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Royal Irish & Howth Yacht Clubs Share ICRA National Cruiser Racing Titles

10th June 2019
Anthony Gore-Grimes' Dux from Howth Yacht Club emerged overall winner of the Irish Cruiser Racing Association (ICRA) National Championships Anthony Gore-Grimes' Dux from Howth Yacht Club emerged overall winner of the Irish Cruiser Racing Association (ICRA) National Championships Photo: Afloat

The 2019 ICRA National Championships at Dun Laoghaire may have attracted a total of 93 boats from 24 clubs around Ireland but the spoils were shared between just two Dublin Clubs as five national titles went to Dun Laoghaire's Royal Irish Yacht Club (three) and Howth Yacht Club (two).

After a testing series with a full range of conditions, Anthony Gore-Grimes' Dux from Howth Yacht Club emerged overall winner of the Irish Cruiser Racing Association (ICRA) National Championships sponsored by Frank Keane BMW on Dublin Bay today (Sunday 9th June 2019). The X302 boat won the Division Three national title, one of five decided over the three days thanks to a scoreline of top three places in its 22-strong division.

Howth Yacht Club Star Point Vessel 2503The Howth Yacht Club Star Point Committee Vessel was used for ICRA Class Zero, One and Two fleets Photo: Afloat

Sunday's final day was sailed in breeze ranging from zero to 20 knots with sunshine, hailstones and lightning included in the event hosted by the Royal St. George Yacht Club.

“The conditions were challenging for the race officers but, fair play they got all the races away," said Paul Colton, owner of Cri Cri from the Royal Irish Yacht Club in Division Three. “It was a great event, the [fixture] timing worked out well.”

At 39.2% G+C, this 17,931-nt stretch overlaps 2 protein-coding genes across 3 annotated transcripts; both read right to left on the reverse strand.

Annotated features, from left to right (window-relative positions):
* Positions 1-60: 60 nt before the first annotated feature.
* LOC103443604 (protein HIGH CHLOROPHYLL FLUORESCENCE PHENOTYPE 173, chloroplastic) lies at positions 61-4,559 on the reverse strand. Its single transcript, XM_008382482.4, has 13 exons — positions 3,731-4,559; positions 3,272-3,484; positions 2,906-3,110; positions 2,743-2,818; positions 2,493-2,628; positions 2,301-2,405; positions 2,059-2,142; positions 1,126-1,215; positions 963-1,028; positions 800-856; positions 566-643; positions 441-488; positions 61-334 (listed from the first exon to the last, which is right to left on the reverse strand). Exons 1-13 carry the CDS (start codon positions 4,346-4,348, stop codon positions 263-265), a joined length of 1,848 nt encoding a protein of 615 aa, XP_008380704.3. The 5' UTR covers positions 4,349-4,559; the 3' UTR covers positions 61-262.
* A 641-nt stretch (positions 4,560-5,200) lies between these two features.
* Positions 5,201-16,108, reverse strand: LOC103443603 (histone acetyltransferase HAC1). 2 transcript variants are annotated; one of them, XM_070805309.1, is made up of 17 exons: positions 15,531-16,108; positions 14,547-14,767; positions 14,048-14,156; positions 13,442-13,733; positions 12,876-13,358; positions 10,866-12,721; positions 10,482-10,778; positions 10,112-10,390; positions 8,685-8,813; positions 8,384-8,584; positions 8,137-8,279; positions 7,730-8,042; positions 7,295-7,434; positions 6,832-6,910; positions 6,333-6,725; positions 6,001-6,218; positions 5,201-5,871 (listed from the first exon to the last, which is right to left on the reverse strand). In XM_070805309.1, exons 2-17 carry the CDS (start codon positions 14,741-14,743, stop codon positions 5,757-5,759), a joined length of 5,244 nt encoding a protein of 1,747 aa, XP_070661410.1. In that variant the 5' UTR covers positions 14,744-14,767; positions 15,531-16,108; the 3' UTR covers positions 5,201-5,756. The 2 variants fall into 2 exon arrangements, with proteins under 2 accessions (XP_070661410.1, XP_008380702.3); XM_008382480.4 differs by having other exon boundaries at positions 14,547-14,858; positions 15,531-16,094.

Cri Cri 3414Paul Colton's Cri Cri competing in Class Three Photo: Afloat
John Maybury's Joker II from the Royal Irish Yacht Club comfortably won his fourth consecutive Division One national championship title after scoring all first or second places over the seven race series. His title win was one of three for his Dun Laoghaire club while Howth Yacht Club took two other championships.

Paul O'Higgins' Rockabill VI from the Royal Irish Yacht Club emerged victorious in Division Zero for the biggest boats that sailed three coastal courses for the series. His win only came on the tie-break as Jay Colville's Forty Licks from East Down Yacht Club slipped back to second overall in their ten boats fleet.

A steady work rate over the seven races saw Michael and Darren Wrights' Mata from Howth Yacht Club emerge as Division Two National Champions with a race win in the final to seal their grip on their 19-boat fleet. The result saw Nigel Biggs' Checkmate XVIII from the Royal Irish Yacht Club take second with Howth's David Cullen on Checkmate XV staging a comeback to take third.

“We had very testing conditions but the racing was fantastic, very close,” said Ronan Downing, owner of Miss Whiplash from the Royal Cork Yacht Club in Division Two. “We were beaten into fourth overall by just one second in each of the last two races.”

Miss Whiplash 2301Ronan Downing's Miss Whiplash from Royal Cork Yacht Club Photo: Afloat

Back to back wins on the final day, mirroring Friday's racing saw Philip O'Dwyer's Supernova from the Royal Irish Yacht Club take the Division Four national championship title in a four-boat contest. Amongst the white sails Division Five competing for the ICRA Corinthian Cup, Windsor Lauden and Steffi Ennis on Demelza delivered straight bullets for the series in spite of starting 15 seconds late for the final race.

"We had a large number of Under 25's taking part and it was great to see that the Red C Perpetual Trophy was won by an all-woman crew," commented Richard Colwell, Commodore of the Irish Cruiser Racing Association. "Each champion in this year's event is a worthy winner and has had to work very hard to win amongst extremely competitive fleets."

U25 J80 2852An Under-25 J/80 crew from the host club Photo: Afloat

"It was particularly pleasing to see how our new ECHO handicap formula delivered a totally different set of results than IRC. Those crews who may have considered this event unattainable in the past can now take part with a chance to see an improvement and progression on their championship chances."

"We set out to hold a first-class national championship, and I think most competitors would agree that the racing was at the highest standards while being enjoyable both on and off the water," added Colwell.

Full results are available here

Read all Afloat's stories from the 2019 ICRA National Championships in one handy link here.

Published in ICRA Team

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